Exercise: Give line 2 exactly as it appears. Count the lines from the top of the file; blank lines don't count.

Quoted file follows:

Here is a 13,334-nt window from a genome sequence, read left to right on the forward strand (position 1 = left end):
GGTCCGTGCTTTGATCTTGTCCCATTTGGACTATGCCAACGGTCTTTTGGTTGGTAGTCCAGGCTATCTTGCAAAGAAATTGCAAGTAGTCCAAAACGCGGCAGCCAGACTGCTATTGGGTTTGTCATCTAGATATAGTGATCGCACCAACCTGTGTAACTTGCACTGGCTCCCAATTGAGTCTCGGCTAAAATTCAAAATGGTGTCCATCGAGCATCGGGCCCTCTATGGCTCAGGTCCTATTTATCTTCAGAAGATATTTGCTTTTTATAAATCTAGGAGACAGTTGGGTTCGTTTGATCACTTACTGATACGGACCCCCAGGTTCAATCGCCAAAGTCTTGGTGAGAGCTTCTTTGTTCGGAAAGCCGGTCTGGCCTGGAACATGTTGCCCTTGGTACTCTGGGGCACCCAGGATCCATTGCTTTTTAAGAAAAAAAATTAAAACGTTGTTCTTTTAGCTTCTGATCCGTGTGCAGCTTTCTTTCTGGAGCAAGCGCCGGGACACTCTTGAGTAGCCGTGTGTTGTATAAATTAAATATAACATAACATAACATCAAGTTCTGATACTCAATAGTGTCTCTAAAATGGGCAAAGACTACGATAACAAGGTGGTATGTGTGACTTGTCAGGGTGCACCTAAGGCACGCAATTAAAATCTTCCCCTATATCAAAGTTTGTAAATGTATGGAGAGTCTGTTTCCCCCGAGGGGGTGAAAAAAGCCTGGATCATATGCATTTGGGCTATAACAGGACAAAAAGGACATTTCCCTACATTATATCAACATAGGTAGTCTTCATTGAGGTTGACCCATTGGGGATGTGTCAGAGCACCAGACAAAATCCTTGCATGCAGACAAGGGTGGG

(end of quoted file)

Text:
GGTCCGTGCTTTGATCTTGTCCCATTTGGACTATGCCAACGGTCTTTTGGTTGGTAGTCCAGGCTATCTTGCAAAGAAATTGCAAGTAGTCCAAAACGCGGCAGCCAGACTGCTATTGGGTTTGTCATCTAGATATAGTGATCGCACCAACCTGTGTAACTTGCACTGGCTCCCAATTGAGTCTCGGCTAAAATTCAAAATGGTGTCCATCGAGCATCGGGCCCTCTATGGCTCAGGTCCTATTTATCTTCAGAAGATATTTGCTTTTTATAAATCTAGGAGACAGTTGGGTTCGTTTGATCACTTACTGATACGGACCCCCAGGTTCAATCGCCAAAGTCTTGGTGAGAGCTTCTTTGTTCGGAAAGCCGGTCTGGCCTGGAACATGTTGCCCTTGGTACTCTGGGGCACCCAGGATCCATTGCTTTTTAAGAAAAAAAATTAAAACGTTGTTCTTTTAGCTTCTGATCCGTGTGCAGCTTTCTTTCTGGAGCAAGCGCCGGGACACTCTTGAGTAGCCGTGTGTTGTATAAATTAAATATAACATAACATAACATCAAGTTCTGATACTCAATAGTGTCTCTAAAATGGGCAAAGACTACGATAACAAGGTGGTATGTGTGACTTGTCAGGGTGCACCTAAGGCACGCAATTAAAATCTTCCCCTATATCAAAGTTTGTAAATGTATGGAGAGTCTGTTTCCCCCGAGGGGGTGAAAAAAGCCTGGATCATATGCATTTGGGCTATAACAGGACAAAAAGGACATTTCCCTACATTATATCAACATAGGTAGTCTTCATTGAGGTTGACCCATTGGGGATGTGTCAGAGCACCAGACAAAATCCTTGCATGCAGACAAGGGTGGG